Kelly pressed Cuban to specifically condemn the Chinese government for their human rights abuses, such as those against the Uyghur population or pro-democratic protesters in Hong Kong, but Cuban tried to dodge the question, broadly saying that he “is against all human rights violations.”
“Including China, Mark?” probed Kelly.
“Yes, including China. Any human rights violations anywhere are wrong,” he replied.
Cuban emphasized that he did not want to focus on China’s “domestic policies,” but would rather focus on actions the U.S. can take, including expanding the number of refugees allowed into the country.
— The Megyn Kelly Show (@MegynKellyShow) October 12, 2020
“Why would the NBA take $500 million-plus from a country that is engaging in ethnic cleansing?” asked Kelly.
“Basically you’re saying that nobody should do business with China ever?” asked Cuban.
Kelly pushed Cuban further for a direct response, to which he finally replied, “Because they are a customer.”
“They are a customer of ours, and guess what, Megyn? I’m okay with doing business with China. I wish I could solve all the world’s problems [. . .] but we can’t. So we have to pick our battles.”
Last week, the state-run broadcaster in China announced that it would resume airing NBA games after a year-long ban following a tweet that stirred controversy from Houston Rockets General Manager Daryl Morey.
Morey had tweeted out a photo saying, “Fight for Freedom. Stand with Hong Kong,” but he later deleted the tweet and apologized for it.
Likewise, the league issued a formal apology for Morey’s tweet.
This fall, the NBA Finals have had the lowest number of viewers in the association’s history.
Some have argued that the politicization of the sport, approving of Black Lives Matter (BLM) messaging and permitting players to wear the phrase on jerseys and kneeling during the national anthem, has contributed to the low viewership.
Cuban said during the interview that he “didn’t think it has anything to do with politics.”
He also defended the recent politicization and supported the BLM messaging, arguing against Kelly’s claim that BLM was tied to radical policies to defund the police.
Cuban contended that “BLM the hashtag [. . .] is different from BLM the movement” and that the views of the founders are different from the wider movement.
Outside of the interview with Kelly, Cuban has also been engaged in a feud with Sen. Ted Cruz (R-TX) over the same issues of the politicization of the NBA and refusing to criticize the Chinese government for committing human rights abuses.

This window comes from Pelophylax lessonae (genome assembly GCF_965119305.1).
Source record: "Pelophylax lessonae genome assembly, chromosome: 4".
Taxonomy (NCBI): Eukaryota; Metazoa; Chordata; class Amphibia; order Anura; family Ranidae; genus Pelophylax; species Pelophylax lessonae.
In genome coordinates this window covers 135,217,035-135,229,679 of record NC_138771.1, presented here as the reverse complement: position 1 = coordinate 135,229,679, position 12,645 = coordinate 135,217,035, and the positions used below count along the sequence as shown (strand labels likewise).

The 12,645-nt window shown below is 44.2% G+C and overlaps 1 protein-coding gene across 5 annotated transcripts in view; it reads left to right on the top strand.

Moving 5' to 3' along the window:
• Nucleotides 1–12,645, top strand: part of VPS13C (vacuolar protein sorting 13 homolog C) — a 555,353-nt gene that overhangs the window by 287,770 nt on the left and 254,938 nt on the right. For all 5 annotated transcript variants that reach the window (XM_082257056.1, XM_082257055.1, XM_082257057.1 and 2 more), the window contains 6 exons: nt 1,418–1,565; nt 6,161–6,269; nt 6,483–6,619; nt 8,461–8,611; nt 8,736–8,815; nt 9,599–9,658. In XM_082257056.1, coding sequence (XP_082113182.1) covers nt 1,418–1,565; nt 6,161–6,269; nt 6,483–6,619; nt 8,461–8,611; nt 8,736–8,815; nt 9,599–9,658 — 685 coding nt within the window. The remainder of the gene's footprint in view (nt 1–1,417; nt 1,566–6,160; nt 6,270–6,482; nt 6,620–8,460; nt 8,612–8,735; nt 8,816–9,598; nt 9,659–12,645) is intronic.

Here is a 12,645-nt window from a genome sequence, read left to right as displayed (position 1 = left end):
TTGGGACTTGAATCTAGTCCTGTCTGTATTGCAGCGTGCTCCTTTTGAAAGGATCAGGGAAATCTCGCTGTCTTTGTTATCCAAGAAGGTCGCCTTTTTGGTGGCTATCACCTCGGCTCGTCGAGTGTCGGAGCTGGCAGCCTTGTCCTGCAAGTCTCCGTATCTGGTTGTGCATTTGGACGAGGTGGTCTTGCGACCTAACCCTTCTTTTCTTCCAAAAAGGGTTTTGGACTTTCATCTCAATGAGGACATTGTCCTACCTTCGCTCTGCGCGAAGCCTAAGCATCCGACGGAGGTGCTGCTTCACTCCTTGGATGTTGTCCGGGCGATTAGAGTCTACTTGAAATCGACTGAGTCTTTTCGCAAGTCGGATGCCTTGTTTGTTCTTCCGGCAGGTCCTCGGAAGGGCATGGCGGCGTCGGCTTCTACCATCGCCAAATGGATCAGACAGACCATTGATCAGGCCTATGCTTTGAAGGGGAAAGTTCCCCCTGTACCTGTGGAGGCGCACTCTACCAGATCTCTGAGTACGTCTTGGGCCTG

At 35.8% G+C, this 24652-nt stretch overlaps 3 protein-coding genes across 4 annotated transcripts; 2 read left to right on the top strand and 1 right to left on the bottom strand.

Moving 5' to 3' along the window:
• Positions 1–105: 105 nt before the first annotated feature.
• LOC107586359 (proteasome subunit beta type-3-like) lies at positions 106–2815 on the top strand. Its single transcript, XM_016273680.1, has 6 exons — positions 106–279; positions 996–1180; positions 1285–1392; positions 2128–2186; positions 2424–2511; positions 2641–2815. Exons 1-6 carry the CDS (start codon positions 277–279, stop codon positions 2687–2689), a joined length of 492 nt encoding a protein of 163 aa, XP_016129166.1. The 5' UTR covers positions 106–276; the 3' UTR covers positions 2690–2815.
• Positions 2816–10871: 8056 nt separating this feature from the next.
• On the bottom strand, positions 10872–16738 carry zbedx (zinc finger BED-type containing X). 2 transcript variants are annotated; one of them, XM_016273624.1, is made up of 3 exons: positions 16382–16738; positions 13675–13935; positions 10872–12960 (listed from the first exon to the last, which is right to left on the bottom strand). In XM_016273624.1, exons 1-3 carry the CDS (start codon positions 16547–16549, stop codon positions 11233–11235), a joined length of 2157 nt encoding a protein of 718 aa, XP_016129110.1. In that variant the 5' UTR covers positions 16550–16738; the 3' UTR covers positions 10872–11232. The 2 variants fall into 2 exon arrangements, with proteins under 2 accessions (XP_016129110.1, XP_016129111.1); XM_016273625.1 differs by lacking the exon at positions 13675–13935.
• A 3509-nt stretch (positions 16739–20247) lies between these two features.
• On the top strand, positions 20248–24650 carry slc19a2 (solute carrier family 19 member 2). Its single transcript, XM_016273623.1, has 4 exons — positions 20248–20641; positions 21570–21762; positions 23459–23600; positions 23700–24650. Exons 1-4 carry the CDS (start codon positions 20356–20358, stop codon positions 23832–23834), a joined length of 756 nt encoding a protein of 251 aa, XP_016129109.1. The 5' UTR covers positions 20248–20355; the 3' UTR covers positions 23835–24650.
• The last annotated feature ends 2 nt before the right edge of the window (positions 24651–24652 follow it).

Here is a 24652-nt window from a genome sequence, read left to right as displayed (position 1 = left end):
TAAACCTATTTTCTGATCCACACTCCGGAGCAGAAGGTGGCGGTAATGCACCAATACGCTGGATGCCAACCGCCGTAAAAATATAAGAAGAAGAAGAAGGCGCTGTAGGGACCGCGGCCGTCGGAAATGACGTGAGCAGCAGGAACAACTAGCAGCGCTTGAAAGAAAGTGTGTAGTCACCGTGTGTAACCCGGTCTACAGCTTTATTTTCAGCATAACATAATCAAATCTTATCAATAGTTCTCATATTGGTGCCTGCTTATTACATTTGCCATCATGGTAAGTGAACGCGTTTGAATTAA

The spat between Cuban and Cruz erupted on Twitter in July after conservative radio talk show host Mark Davis said he was “so ready to be in on this year’s Mavericks home stretch,” but that “the minute one player kneels during the anthem, I am OUT.”
Cuban responded to Davis with a single word: “Bye.”
Cruz then joined the conversation questioning the politicization of the NBA, and the responses between Cruz and Cuban quickly turned to the topic of China.
Cuban indicated he would “criticize China and what they do as it concerns American Citizens,” linking to an interview where he suggested ways to place pressure on the Chinese via regulations in U.S. stock exchanges, but said that he has “never gotten involved in the domestic policies” of other countries.
The feud on Twitter was reignited in early October when Cruz shared an article about the low viewership of the NBA finals game, making use of the hashtag #GoWokeGoBroke.
Cuban fired back claiming that Cruz was “rooting” for the businesses of Texas’ three NBA teams “to do poorly,” but Cruz said that he cheered for the teams but was disgruntled by the politicization.
“You are so full of s—. You haven’t watched a game of the finals, how would you know what is being said or done? Since when is a desire to end racism an insult to anyone or political? And you don’t think using #GetWokeGoBroke is a partisan insult? Again, this is who you are,” said Cuban.
“I wish [Cuban] loved his fans as much as he loves Chinese money,” said Cruz.
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Daniel Friend is a reporter for The Texan. He participated in a Great Books program at Azusa Pacific University and graduated in 2019 with a degree in Political Science. He has studied C.S. Lewis’s science fiction trilogy and in his spare time you might find him writing his own novel partly inspired by the series.